Here's what's really happening to your skin when you get a tattoo
Luckily for them, tattoo machines have come a long way from the tools used in the past.
Smarter Every Day grabbed their slow-motion cameras and headed into to a tattoo parlor to find out how tattoos work.
Here's what they discovered.
In order for a tattoo to be permanent, ink has to get into the dermis, the tissue just underneath the outer layer of your skin, called the epidermis.
This is done by making thousands of tiny pricks in the skin. To do that, a tattoo artist uses a handheld machine that has a needle affixed to it.
The artist dips the needle in the ink, turns on the motor that moves the needle, and applies the moving needle to the skin.
The sharp needle pricks the skin quickly and repeatedly, dragging the ink clinging to it down into the dermis.
A needle can have three ends or as many as 25. Each type of needle can achieve different effects. Needles with fewer ends are used for outlining, while needles with more ends can be used for shading or coloring.
The coil machine uses a direct electrical current to move the needle. The tattoo artists steps on a foot pedal, which shoots a current into the coil, turning it an electromagnet.
The now magnetized coil pulls down the metal arm that's attached to the needle, which pushes the needle out. But as the metal arm touches the coil, another thin piece of metal loses contact with a circuit screw, breaking the current and causing the coil to lose its electromagnetic force.
The return spring pulls the metal arm back to its original place, pulling the thin piece of metal back into contact with the circuit screw and reconnecting the current that magnetizes the coil. This process happens over and over again as the tattoo artist holds the foot pedal down.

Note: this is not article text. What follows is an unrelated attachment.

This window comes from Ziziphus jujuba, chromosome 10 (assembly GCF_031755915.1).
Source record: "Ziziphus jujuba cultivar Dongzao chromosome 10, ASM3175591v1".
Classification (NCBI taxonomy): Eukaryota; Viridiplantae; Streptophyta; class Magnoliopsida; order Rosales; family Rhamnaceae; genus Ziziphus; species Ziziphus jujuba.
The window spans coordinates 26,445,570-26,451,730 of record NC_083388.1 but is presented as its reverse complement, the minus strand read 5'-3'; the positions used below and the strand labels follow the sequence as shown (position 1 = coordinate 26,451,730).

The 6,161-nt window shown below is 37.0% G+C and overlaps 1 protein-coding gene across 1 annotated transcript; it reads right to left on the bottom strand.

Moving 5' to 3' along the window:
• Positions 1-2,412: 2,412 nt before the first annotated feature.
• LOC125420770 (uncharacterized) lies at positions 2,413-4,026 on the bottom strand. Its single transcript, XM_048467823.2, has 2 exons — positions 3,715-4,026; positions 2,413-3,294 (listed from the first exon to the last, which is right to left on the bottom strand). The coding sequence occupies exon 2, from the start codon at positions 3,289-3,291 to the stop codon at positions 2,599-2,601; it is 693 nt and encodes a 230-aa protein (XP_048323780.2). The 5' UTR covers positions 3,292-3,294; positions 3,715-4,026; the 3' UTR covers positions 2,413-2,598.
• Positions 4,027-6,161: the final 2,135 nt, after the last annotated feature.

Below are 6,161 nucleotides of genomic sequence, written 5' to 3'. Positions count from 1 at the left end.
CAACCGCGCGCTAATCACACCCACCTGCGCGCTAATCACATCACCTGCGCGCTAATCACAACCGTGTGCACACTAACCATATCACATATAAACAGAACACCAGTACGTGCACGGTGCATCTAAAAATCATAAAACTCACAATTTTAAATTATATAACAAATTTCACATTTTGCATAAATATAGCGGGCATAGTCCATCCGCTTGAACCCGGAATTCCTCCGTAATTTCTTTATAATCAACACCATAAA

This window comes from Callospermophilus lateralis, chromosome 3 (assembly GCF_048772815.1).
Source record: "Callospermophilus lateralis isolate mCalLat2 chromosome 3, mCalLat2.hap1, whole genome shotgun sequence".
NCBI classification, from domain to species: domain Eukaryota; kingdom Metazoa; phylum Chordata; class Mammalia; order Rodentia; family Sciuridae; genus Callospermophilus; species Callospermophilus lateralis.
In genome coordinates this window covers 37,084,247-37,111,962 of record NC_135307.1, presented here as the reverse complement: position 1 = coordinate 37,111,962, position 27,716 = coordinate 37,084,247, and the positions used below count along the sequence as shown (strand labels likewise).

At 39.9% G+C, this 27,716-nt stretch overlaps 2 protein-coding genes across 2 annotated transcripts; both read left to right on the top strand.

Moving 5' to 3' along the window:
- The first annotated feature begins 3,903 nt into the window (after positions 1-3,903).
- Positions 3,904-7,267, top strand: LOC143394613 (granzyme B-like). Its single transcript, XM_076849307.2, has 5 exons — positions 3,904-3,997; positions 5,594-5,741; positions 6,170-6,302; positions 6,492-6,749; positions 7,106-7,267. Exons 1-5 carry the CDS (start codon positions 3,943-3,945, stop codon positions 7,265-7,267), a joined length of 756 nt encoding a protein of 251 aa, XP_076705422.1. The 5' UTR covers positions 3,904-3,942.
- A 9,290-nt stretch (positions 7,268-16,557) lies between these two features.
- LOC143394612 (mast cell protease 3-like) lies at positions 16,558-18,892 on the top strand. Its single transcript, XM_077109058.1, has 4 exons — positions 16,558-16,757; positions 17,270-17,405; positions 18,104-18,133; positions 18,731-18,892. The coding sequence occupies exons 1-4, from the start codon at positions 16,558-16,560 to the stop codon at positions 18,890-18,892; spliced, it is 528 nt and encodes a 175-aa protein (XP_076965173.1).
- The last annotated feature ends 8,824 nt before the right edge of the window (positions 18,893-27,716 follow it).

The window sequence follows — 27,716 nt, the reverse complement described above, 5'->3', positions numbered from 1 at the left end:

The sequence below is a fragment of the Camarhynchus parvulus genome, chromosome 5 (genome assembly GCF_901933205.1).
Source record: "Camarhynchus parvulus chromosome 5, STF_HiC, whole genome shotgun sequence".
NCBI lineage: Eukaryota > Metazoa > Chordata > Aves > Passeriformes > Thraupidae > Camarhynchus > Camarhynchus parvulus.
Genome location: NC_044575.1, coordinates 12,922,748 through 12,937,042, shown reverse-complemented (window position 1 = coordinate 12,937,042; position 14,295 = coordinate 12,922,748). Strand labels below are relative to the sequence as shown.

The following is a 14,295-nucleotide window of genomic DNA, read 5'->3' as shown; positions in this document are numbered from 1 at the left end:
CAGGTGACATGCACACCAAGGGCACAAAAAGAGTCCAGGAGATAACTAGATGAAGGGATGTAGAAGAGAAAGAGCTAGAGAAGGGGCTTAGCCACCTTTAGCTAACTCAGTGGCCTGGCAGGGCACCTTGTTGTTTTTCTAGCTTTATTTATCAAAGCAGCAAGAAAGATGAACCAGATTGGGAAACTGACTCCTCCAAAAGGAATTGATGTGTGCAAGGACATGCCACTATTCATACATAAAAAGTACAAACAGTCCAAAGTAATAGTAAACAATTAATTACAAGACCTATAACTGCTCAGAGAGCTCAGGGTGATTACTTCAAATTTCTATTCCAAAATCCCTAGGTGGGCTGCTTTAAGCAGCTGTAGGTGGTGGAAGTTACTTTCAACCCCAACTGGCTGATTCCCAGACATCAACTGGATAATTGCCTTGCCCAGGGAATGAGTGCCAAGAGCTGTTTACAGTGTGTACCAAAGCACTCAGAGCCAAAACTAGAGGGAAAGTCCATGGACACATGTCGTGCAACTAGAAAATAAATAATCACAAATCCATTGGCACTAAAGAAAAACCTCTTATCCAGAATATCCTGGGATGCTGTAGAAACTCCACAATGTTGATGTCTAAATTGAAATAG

It wouldn't do much good to distribute the ink just on the epidermis because these outer skin cells are continually dying and sloughing off. The tattoo would disappear in just a few weeks. For tattoos to last a whole person's life, the machines have to pack enough punch to get the ink down into the dermis, the tissue just below the outer epidermis.
This dermis is "composed of collagen fibers, nerves, glands, blood vessels, and more," according to the video.
Once a macrophage consume an ink particle, it goes back through the lymphatic highway and brings the consumed particles to the liver for excretion. But other macrophages don't make it back to the lymph nodes. Instead, these blood cells stay in the dermis, and the ink particles they've eaten continue to remain visible.
Destin from Smarter Every Day tries out the needle to see how much it hurts. Check out the rest of the video, uploaded to YouTube.
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